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The Playlist

Review: 'Somewhere' Is A Shallow Disappointment From An Ossified Sofia Coppola

  • By Edward Davis
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  • December 21, 2010 8:19 AM
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  • 5 Comments
This review originally ran during the London Film Festival.

Review: 'Little Fockers' Is That Lump of Coal You (Apparently) Asked For

  • By Kimber Myers
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  • December 20, 2010 3:30 AM
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  • 0 Comments
A blatant cash grab from studio logos to closing credits, “Little Fockers” takes the money-making formula of "Meet the Parents" and "Meet the Fockers" and adds adorable kids, Jessica Alba, and glorified cameos from Harvey Keitel and Laura Dern into the mix. Families will flock to the holiday release with gusto, but it’s up for debate whether 100 minutes with the Focker and Byrnes families is worse than quality time with your own dysfunctional clan. Sure, there are a few laughs, but we’re not talking minor discomfort on the level with your aunt having spinach casserole stuck in her teeth and blithely smiling for the camera. “Little Fockers” is roughly as pleasant as enduring a rum-and-whiskey-fueled shouting match over the merits of the healthcare bill.

Review: John Cameron Mitchell's Grieving Drama 'Rabbit Hole' Digs Up Deep Emotion

  • By Kevin Jagernauth
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  • December 17, 2010 7:22 AM
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  • 0 Comments
This review originally ran during the 2010 Toronto International Film Festival.

Review: 'Casino Jack' Showcases A Broken System With Irreverent Glee But An Unfocused Eye

  • By Gabe Toro
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  • December 16, 2010 10:32 AM
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  • 0 Comments
In case you needed a primer on what a lobbyist is, “Casino Jack” has got you covered. Based on the rise and fall of disgraced Washington man-about-town Jack Abramoff, the comedy-drama explains with great detail and full color exactly what a lobbyist does, what sort of influence they wield and their reputation amongst the Beltway set. Director George Hickenlooper’s outlook is, of course, that these people are cockroaches. Whether he’s correct or not is irrelevant to the content of the film itself. But between you and me, yes, he is.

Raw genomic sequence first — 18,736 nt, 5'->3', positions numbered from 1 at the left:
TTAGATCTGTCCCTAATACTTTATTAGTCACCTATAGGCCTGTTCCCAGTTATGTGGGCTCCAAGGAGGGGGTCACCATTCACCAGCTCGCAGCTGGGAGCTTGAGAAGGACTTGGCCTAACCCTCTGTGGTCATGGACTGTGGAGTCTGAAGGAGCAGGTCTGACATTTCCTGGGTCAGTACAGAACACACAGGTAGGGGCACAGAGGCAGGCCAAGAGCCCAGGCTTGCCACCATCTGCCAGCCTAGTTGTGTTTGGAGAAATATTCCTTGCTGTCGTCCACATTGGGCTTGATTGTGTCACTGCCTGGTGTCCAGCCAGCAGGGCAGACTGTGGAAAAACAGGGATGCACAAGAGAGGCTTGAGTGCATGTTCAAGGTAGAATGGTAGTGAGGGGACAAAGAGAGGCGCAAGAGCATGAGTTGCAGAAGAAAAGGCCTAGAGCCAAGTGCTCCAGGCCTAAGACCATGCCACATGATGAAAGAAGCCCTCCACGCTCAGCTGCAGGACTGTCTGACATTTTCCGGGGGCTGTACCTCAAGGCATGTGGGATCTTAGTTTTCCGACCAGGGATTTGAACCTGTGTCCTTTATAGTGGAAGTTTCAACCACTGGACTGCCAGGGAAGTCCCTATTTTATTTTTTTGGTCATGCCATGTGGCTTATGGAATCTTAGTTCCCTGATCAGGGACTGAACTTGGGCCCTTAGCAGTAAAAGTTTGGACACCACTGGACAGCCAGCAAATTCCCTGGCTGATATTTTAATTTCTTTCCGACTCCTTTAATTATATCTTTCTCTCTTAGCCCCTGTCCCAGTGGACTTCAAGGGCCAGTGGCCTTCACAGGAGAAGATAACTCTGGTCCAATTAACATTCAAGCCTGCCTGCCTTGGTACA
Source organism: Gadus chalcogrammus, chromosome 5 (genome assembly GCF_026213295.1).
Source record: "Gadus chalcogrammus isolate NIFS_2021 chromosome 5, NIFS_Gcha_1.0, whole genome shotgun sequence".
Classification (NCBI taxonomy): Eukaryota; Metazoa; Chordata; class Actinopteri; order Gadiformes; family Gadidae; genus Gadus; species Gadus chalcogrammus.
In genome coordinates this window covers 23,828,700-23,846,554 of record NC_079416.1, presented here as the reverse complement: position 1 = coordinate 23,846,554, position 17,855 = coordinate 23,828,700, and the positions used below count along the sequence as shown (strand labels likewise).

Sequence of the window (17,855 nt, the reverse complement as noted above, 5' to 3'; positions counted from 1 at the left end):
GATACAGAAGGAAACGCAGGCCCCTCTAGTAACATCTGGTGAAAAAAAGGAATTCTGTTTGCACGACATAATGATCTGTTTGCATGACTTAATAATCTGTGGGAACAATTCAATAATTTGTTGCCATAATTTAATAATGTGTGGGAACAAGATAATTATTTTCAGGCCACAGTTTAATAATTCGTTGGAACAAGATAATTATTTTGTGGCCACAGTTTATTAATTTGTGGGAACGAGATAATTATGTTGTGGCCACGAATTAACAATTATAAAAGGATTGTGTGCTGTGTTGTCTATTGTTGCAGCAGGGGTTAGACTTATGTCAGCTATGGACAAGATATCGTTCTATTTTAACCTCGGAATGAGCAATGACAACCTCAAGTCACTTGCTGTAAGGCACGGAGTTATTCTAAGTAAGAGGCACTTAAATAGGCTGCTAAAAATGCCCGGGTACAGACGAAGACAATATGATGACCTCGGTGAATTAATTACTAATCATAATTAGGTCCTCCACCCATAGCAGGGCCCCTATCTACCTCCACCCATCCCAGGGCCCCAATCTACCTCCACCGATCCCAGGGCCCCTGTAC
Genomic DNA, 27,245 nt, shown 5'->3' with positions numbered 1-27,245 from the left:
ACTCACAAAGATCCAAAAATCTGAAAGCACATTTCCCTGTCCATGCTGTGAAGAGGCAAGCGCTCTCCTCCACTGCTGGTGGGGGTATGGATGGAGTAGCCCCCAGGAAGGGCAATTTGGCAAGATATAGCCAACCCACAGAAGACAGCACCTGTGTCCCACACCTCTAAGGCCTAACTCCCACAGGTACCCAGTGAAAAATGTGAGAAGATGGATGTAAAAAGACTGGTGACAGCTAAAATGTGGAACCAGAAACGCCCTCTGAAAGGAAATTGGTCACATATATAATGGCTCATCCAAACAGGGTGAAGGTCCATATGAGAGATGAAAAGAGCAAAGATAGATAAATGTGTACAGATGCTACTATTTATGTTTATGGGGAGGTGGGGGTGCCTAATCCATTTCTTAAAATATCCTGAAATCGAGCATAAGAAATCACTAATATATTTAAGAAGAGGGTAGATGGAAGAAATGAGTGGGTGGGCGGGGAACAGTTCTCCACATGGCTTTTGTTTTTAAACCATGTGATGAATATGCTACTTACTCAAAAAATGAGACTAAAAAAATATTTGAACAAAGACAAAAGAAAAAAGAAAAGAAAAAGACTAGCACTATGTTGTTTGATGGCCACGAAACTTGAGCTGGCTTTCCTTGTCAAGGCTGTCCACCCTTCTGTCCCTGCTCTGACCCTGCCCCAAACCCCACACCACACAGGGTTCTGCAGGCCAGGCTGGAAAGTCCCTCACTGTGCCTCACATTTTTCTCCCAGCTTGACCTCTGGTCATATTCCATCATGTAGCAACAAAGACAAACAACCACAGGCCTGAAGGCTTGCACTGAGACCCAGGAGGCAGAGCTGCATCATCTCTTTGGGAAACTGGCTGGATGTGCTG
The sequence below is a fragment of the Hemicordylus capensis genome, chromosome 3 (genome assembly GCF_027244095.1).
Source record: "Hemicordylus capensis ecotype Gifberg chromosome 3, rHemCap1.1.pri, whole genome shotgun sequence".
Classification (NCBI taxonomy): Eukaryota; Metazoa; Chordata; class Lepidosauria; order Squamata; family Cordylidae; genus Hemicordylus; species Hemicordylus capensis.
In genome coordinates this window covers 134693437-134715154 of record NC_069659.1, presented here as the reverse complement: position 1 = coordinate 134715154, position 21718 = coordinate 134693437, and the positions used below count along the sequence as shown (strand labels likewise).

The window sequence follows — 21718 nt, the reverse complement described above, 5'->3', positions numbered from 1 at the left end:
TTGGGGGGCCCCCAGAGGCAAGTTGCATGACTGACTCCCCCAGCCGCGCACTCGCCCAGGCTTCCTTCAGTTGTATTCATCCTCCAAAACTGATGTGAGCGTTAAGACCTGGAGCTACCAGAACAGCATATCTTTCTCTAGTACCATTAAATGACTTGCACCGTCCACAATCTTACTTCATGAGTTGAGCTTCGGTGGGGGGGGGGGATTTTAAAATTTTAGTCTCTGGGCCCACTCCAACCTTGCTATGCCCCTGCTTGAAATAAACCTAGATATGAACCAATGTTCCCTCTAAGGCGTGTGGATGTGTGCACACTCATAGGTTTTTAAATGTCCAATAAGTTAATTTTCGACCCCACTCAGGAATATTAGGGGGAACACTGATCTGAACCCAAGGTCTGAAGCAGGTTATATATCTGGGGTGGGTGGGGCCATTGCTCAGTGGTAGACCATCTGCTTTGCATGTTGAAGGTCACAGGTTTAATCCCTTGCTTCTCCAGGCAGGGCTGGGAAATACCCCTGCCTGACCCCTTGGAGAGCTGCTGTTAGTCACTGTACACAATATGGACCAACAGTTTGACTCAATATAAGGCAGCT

Review: 'How Do You Know' Is An Uneven But Ultimately Pleasant Experience

  • By Christopher Bell
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  • December 15, 2010 8:17 AM
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  • 2 Comments
With a recent influx of middling romantic comedies, it's easy to forget how different the genre used to be. Now very polished and only a success if it stars 40 different actors/actresses each with three minutes of screen time, movies including "Green Card" and "Crossing Delancey" showed a different side of things. Instead of drowning audiences in star power, they offered a down-to-earth and complex female individual with an unfortunate penchant for choosing the wrong guy. It was easy to figure out who to root for, but there was something more to it. It may have been the comfortable aura the movies had about them, or the fact that their protagonists looked more like real people than, say, Jessica Alba or Jennifer Garner. James L. Brooks did it even better, delving into all characters and really seeing what made them tick. It's easy to forget him; while he's not a stranger to romantic comedies he's more like a visitor, making a film once every few years before going back into hiding. His peak was with 1997's "As Good As It Gets," which garnered two Oscars for its leads along with a slew of other nominations, but 2004's "Spanglish" was largely ignored and forgotten. He returns six years later with the regrettably titled "How Do You Know," a typically pleasant diversion from the usual fare but not without its problems.